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Google made last-ditch effort to block WhatsApp-Facebook deal, was willing to pay more than $19B - Page 3

post #81 of 165
Quote:
Originally Posted by jungmark View Post


Zero benefit for Apple. Why should Apple spend $$$ to subsidize free loaders (Android)? I tell me people if you want to get group messages, get an idevice or Mac. My brothers have idevices and most of my friends do as well.


It's the difference between being a serious player in a market and having a novelty gimmick that only users of your device can use.

post #82 of 165
Quote:
Originally Posted by knowitall View Post


No, Android users will install iMessage for the same reasons iOS users installed WhatsApp . And note that WhatsApp is currently the only cross platform solution.


Except for Skype, Facebooks current messenger, Viber, WeChat, Nimbuzz, plus don't Google and Yahoo also have cross platform alternatives. Twitter isn't far off being comparable either.

post #83 of 165
Quote:
Originally Posted by timgriff84 View Post


It's the difference between being a serious player in a market and having a novelty gimmick that only users of your device can use.

Wait so now there is a messaging market? How is it a gimmick? iPads, iPhones, and Macs can all "talk" to each other.
post #84 of 165
Quote:
Originally Posted by timgriff84 View Post


It's the difference between being a serious player in a market and having a novelty gimmick that only users of your device can use.

The situation is different when the "users" number in the hundreds of millions.

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post #85 of 165
Quote:
Originally Posted by knowitall View Post


No, Android users will install iMessage for the same reasons iOS users installed WhatsApp . And note that WhatsApp is currently the only cross platform solution.

Gtalk/Hangouts and Facebook messenger aren't cross-platform? Just about every  messaging system except iMessage is cross-platform.

post #86 of 165
Quote:
Originally Posted by jungmark View Post


Zero benefit for Apple. Why should Apple spend $$$ to subsidize free loaders (Android)? I tell me people if you want to get group messages, get an idevice or Mac. My brothers have idevices and most of my friends do as well.

What an arrogant statement to make. Who are you to tell your friends which device to use? There is a freedom of choice in democratic countries. My family has mostly Apple devices, too. But others may make different choices. Either because they cannot afford buying everything Apple for their families or because they don't want to. Should I unfriend them for that? Or be the guy who tries to force them to buy Apples stuff in order to communicate with me? Do I get paid by Apple? Not a dime. I pay for the products they sell me. That's it.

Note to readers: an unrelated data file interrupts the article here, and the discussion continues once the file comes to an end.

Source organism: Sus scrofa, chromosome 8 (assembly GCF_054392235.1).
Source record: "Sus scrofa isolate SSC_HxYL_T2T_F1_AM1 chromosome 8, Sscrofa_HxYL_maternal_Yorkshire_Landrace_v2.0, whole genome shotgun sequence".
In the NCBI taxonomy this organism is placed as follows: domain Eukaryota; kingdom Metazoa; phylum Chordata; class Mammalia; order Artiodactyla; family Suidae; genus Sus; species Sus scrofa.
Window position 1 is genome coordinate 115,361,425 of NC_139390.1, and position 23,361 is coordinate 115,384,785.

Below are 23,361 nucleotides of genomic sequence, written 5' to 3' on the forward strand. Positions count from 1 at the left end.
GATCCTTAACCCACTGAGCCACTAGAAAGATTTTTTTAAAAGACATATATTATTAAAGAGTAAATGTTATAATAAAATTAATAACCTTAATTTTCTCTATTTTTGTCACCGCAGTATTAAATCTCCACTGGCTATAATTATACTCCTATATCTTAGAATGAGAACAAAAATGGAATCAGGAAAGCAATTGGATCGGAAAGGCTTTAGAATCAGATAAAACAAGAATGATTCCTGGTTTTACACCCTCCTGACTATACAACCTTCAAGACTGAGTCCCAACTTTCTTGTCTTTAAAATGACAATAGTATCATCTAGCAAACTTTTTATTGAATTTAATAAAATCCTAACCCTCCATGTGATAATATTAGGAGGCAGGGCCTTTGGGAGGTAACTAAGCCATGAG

It costs very little (compared to Apples operational costs) to make something like iMessage universally available. It is probably too late to gain any significant market share anyways.  But it would also be a good service to Apple customers to make iMessage platform-agnostic. The value of a communication tool increases with the number of people you can reach. Limiting yourself or customers NEVER adds value. The so-called free-loaders (Android smartphones and contracts do still cost money as you should know) don't get subsidized by opening up to them. They already have other choices. It simply helps increasing the value of said service to those who bought Apples devices. That should be worth a couple of $$$ to Apple.

post #87 of 165
Quote:
Originally Posted by d4NjvRzf View Post

Gtalk/Hangouts and Facebook messenger aren't cross-platform? Just about every other messaging system except iMessage is cross-platform.

Right... So there are plenty of alternatives for people to choose from, further reinforcing the notion that Mark Zuckerberg has foolishly squandered Facebook money in a pointless bidding war with Google.

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post #88 of 165
Quote:
Originally Posted by SpamSandwich View Post

The situation is different when the "users" number in the hundreds of millions.

And those hundreds of millions of users are using another service to message another hundreds of millions of family and friends.
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post #89 of 165
Quote:
Originally Posted by Crowley View Post
 

Didn't say "opportunity", that's your words appended to mine.

 

WhatsApp charges $0.99 per year of use (I think).  That is the case whether their users have Facebook accounts or not.  Not sure how that makes me all over the map, it's a simple point.

LOL. That's what makes it worth $19B (or $16+B, or whatever). Got it.

post #90 of 165
Quote:
Originally Posted by jungmark View Post

Wait so now there is a messaging market? How is it a gimmick? iPads, iPhones, and Macs can all "talk" to each other.